Earlier this week we looked at Ukraine’s loss of Debaltseve. Today we look at a piece from the Economist that compares the military hardware of the United States, Russia, and China. These are the mere datapoints on quantity, not quality. But it still illustrates fairly well why we should not fight a land war in Asia.
Comparing the numbers
Credit for the piece goes to the Economist’s Data Team.
This past weekend Al-Shabab, the Al Qaeda affiliate based in Somalia, threatened shopping malls in the United States, Canada, and the United Kingdom. This threat carries a certain amount of weight given the deadly attack Al-Shabab launched against the Westgate Shopping Mall in Nairobi, Kenya a few years ago.
So what to look at today? Well, a few weeks back a colleague sent me a link to a Bloomberg article about the American shopping mall. The article examines the makeup of stores, the people shopping, and the regionalisation in the food court(s). On a personal note, I was glad to see that King of Prussia received a mention.
Auntie Anne’s in KoP? I’d rather Philly Pretzel Factory
Credit for the piece goes to Dorothy Gambrell and Patrick Clark.
People, science is your friend. Vaccinations are not only for the benefit of yourself, but for others. Anyway, let us take a look at the measles outbreak through some graphics produced by the New York Times. It started in Disneyland. Because we had eliminated the disease about 15 years ago. Science, people.
Where the outbreak had spread as of 6 February
Credit for the piece goes to Jonathan Corum, Josh Keller, Haeyoun Park, and Archie Tse.
Today’s selection is a little old—dating from July of last year—but is still a nice example of an inline graphic supporting the premise of its accompanying article. The New York Times looks at what was then data published by the United Nations on urban growth out to 2030. The article talks about the growth of megacities in lower income countries and those in the tropical regions. So smack in the middle of the article are two stacked bar charts breaking down urban populations into those two categories.
Urban population makeup
Personally I would have preferred a series of line charts to better compare the growth—the lack of a common baseline makes it very difficult to compare segments of the bars. But below the stacked bar charts we have a nice table. Those are always good to see. They organise information clearly and make it quick to find what is relevant.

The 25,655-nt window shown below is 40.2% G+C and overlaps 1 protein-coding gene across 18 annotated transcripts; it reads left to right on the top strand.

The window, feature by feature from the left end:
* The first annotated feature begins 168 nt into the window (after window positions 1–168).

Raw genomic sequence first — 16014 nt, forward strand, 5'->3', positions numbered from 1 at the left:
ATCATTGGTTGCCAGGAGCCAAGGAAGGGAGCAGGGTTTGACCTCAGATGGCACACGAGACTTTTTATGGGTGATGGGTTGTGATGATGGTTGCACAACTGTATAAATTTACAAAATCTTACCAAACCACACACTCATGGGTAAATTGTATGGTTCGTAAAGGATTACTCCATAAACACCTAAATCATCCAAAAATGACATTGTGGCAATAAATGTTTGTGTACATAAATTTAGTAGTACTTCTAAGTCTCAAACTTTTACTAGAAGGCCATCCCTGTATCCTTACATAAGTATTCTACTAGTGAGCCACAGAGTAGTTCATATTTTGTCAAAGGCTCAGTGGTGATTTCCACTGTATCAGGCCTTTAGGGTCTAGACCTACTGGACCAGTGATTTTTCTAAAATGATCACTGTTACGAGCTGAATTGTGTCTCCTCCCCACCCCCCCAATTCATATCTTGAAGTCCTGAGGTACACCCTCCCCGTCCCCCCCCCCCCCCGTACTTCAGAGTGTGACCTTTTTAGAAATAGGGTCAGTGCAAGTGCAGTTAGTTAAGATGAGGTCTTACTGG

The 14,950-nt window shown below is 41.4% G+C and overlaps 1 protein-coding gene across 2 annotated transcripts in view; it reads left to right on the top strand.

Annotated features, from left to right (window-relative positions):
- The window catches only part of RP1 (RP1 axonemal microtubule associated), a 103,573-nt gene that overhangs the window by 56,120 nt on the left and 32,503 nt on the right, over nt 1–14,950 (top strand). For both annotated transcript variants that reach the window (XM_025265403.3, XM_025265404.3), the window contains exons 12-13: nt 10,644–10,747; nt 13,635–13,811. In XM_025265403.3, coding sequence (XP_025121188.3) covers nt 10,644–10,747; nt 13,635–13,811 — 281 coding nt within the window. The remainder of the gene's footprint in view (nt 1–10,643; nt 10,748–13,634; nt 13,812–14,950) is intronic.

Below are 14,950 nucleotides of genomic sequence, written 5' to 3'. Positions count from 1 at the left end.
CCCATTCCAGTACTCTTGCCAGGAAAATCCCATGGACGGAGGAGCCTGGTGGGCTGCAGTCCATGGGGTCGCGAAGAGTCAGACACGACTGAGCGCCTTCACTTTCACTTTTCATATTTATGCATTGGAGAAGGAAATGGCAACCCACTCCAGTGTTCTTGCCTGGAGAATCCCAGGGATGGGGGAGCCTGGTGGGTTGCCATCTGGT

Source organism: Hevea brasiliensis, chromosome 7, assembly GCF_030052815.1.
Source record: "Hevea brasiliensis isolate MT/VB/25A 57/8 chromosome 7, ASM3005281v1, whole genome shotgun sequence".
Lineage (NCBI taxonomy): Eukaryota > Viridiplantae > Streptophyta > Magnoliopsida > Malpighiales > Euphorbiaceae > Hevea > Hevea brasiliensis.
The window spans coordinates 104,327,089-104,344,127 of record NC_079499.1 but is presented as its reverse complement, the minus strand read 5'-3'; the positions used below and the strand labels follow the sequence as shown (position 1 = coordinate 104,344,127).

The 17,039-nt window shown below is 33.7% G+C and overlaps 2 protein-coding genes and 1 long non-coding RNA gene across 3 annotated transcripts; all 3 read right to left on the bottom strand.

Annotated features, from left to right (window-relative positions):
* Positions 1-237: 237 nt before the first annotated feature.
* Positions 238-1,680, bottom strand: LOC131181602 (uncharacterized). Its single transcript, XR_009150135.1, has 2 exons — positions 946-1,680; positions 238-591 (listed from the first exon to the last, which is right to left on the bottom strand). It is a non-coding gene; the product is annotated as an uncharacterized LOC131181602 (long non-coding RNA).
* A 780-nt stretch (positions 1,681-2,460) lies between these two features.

Credit for the piece goes to the New York Times graphics department.
I get that a lot of you like Christmas. That’s great. But for those of not terribly attached to it for more than the days off work, listening to music can switch from being relaxing to aggravating right quick. Thankfully we have FiveThirtyEight to examine just how ridiculous this all-Christmas-all-the-time trend has become.
Today’s piece comes via a colleague. It is an article about hit-and-run cycling accidents in and around Los Angeles. The data visualisation in the article is not entirely complex—we are talking only about line charts and bar charts—but they support the arguments and statements in the article. And in that sense they are doing their job.
Locations of hit-and-run accidents in and around LA
Credit for the piece goes to Armand Emamdjomeh, Laura J. Nelson, and Joseph Serna.
This is an old map that saw the light of day a while back. Featured on Vox, the map supports the notion that some white people are whiter than other white people. The map explores immigrant populations. Using a map for spatial arrangement of integrated components, the data looks at immigrants’ ethnic origins, their workforce breakdown, and their recent growth.
A look at PA, my ancestors are in that data set
Credit for the piece goes to FS Howell. (I presume.)
Today’s piece comes from the Wall Street Journal. It looks at US retail and foodservice spending through different types of stores.
Retail sales by store type
I take issue with a few things, firstly the tree map. Because it’s not really a tree map. Another thing I am not keen on is the comparison feature in the piece. The user can select up to three types of stores to compare. And while the result works in the line chart—three lines—the bar chart devolves into a near useless component. There is no easy way to compare the actual lengths of the individual bars short of mousing over and scribbling down each individual datapoint. In the particular case here, I likely would have changed from bars to line. Because that way I can compare the actual magnitude of each store type.
The subject matter of this one interested me. I am new to hummus. Well, sort of. I never ate it before moving to Chicago. But when I did, I understood it to be essentially a dip made from chick peas. According to an article from Quartz, It turns out that’s what most Americans believe. Even if they’re not necessarily buying it. Literally (sort of). Because some popular brands contain no chick peas. (Disclosure: I work for the company that provided some of the market sizing data used in the piece.)